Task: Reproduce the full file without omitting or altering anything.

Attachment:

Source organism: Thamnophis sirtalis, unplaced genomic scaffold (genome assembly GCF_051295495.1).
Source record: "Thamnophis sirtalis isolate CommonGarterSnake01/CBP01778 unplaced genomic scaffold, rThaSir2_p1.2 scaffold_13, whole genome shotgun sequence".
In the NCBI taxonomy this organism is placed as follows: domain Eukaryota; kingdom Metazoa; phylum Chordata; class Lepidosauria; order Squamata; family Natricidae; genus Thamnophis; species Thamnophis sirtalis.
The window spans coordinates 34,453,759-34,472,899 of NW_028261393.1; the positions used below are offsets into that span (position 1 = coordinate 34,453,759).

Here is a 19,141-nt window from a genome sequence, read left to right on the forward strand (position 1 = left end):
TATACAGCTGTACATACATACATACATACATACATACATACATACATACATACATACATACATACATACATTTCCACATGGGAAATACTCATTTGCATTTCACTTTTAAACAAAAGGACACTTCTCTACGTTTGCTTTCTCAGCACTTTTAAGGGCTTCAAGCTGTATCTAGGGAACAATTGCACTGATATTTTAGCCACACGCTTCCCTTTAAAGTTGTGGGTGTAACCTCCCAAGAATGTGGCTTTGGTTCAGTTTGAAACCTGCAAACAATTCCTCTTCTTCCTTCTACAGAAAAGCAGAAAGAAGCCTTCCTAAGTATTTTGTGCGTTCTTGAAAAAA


Source organism: Thamnophis sirtalis, unplaced genomic scaffold (genome assembly GCF_051295495.1).
Source record: "Thamnophis sirtalis isolate CommonGarterSnake01/CBP01778 unplaced genomic scaffold, rThaSir2_p1.2 scaffold_13, whole genome shotgun sequence".
In the NCBI taxonomy this organism is placed as follows: domain Eukaryota; kingdom Metazoa; phylum Chordata; class Lepidosauria; order Squamata; family Natricidae; genus Thamnophis; species Thamnophis sirtalis.
The window spans coordinates 34,453,759-34,472,899 of NW_028261393.1; the positions used below are offsets into that span (position 1 = coordinate 34,453,759).

Here is a 19,141-nt window from a genome sequence, read left to right on the forward strand (position 1 = left end):
TATACAGCTGTACATACATACATACATACATACATACATACATACATACATACATACATACATACATACATTTCCACATGGGAAATACTCATTTGCATTTCACTTTTAAACAAAAGGACACTTCTCTACGTTTGCTTTCTCAGCACTTTTAAGGGCTTCAAGCTGTATCTAGGGAACAATTGCACTGATATTTTAGCCACACGCTTCCCTTTAAAGTTGTGGGTGTAACCTCCCAAGAATGTGGCTTTGGTTCAGTTTGAAACCTGCAAACAATTCCTCTTCTTCCTTCTACAGAAAAGCAGAAAGAAGCCTTCCTAAGTATTTTGTGCGTTCTTGAAAAAA